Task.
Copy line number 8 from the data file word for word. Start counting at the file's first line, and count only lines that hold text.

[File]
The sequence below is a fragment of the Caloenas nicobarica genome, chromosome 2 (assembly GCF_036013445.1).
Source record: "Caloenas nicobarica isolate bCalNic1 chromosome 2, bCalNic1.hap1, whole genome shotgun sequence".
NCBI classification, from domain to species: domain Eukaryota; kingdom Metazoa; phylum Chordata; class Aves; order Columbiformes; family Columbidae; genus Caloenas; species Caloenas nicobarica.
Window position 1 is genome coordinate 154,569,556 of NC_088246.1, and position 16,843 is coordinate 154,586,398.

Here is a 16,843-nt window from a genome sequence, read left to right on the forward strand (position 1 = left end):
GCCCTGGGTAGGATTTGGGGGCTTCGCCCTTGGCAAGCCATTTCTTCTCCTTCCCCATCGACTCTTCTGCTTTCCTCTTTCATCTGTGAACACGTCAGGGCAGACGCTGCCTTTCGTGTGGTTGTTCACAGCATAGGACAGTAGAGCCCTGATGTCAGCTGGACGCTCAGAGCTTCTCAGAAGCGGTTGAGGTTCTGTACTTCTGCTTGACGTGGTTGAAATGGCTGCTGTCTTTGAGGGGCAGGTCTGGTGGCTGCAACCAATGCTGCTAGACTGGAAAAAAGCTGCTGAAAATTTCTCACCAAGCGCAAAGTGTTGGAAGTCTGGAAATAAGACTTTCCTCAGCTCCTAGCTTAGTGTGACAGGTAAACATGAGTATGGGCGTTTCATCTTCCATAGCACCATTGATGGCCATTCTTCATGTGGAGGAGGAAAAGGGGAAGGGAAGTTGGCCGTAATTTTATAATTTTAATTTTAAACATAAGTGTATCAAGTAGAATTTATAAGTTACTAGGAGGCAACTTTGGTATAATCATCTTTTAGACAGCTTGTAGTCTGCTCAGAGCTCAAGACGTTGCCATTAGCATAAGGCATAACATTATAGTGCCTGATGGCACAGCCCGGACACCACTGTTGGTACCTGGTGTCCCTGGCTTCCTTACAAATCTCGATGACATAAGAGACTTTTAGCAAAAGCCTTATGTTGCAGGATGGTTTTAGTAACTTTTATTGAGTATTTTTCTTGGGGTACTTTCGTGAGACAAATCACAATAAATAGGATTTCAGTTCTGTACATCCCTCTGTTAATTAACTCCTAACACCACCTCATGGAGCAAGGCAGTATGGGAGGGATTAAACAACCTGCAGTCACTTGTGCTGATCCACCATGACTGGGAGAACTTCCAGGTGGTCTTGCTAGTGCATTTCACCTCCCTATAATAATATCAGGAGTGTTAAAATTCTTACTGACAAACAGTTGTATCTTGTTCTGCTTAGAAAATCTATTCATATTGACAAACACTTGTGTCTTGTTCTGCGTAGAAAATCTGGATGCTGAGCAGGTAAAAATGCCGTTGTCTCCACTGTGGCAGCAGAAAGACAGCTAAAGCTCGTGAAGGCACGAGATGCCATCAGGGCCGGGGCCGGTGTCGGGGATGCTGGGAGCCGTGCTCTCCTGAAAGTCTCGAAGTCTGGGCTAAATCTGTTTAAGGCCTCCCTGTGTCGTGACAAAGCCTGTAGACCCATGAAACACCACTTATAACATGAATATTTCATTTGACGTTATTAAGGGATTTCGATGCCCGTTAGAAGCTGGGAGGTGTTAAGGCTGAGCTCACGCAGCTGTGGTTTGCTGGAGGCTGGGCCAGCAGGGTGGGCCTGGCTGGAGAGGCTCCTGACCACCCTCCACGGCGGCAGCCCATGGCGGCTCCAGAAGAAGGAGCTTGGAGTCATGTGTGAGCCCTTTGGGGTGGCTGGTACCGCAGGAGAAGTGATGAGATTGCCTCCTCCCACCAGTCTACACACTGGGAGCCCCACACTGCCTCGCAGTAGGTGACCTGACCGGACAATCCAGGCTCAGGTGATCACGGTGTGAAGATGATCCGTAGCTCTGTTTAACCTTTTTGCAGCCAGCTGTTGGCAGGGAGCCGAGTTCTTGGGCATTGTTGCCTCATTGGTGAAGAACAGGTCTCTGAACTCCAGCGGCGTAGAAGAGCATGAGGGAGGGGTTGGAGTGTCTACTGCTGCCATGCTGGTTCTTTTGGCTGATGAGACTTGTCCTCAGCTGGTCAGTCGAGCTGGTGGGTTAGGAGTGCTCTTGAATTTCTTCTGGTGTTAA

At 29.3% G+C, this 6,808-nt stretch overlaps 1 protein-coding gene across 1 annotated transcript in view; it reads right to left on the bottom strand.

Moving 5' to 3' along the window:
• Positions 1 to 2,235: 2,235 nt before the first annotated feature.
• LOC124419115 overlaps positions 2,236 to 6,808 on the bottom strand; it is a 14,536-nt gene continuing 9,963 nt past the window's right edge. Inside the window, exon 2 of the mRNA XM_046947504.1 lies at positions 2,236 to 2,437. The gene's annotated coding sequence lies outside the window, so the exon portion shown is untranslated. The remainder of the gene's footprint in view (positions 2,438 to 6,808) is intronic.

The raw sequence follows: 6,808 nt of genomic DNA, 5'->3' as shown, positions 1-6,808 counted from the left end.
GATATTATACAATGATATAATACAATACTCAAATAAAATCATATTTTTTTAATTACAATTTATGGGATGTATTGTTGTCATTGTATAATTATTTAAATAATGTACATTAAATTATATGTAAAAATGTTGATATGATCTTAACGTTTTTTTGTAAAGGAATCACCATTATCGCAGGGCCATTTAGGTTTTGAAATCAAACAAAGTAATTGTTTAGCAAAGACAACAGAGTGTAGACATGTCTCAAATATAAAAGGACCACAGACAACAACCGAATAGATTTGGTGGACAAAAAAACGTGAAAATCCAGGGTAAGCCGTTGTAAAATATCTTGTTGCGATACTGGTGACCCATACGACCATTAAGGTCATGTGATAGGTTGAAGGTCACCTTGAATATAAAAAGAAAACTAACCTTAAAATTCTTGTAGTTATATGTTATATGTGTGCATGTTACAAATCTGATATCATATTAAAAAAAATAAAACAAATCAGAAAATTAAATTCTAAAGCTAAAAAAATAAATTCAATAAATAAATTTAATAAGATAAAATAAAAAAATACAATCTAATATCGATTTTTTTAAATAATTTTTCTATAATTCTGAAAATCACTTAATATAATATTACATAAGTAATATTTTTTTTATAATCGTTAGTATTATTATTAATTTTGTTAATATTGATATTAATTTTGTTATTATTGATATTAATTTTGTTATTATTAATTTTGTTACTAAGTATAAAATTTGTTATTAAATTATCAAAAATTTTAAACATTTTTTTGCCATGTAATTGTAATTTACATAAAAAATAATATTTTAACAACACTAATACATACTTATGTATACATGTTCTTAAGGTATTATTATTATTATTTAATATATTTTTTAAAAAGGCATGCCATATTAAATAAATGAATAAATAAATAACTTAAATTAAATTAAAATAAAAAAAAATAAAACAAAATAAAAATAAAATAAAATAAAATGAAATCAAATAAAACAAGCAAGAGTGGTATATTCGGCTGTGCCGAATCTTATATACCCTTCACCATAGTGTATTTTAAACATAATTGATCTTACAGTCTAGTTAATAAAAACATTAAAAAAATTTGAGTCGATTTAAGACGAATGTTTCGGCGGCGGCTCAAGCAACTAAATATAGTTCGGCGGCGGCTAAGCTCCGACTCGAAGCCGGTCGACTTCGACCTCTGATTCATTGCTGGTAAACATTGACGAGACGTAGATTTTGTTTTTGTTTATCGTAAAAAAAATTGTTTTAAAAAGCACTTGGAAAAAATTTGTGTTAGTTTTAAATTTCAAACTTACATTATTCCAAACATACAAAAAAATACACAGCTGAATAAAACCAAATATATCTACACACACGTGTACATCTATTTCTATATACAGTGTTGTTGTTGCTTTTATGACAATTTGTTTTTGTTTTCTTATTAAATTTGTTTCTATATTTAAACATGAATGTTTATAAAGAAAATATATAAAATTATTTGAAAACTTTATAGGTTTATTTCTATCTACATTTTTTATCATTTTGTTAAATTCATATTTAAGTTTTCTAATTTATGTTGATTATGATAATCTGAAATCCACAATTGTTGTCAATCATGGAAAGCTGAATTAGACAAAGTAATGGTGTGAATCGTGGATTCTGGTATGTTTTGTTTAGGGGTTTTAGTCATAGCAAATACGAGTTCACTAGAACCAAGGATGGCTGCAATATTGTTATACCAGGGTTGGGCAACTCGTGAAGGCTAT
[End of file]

Moving 5' to 3' along the window: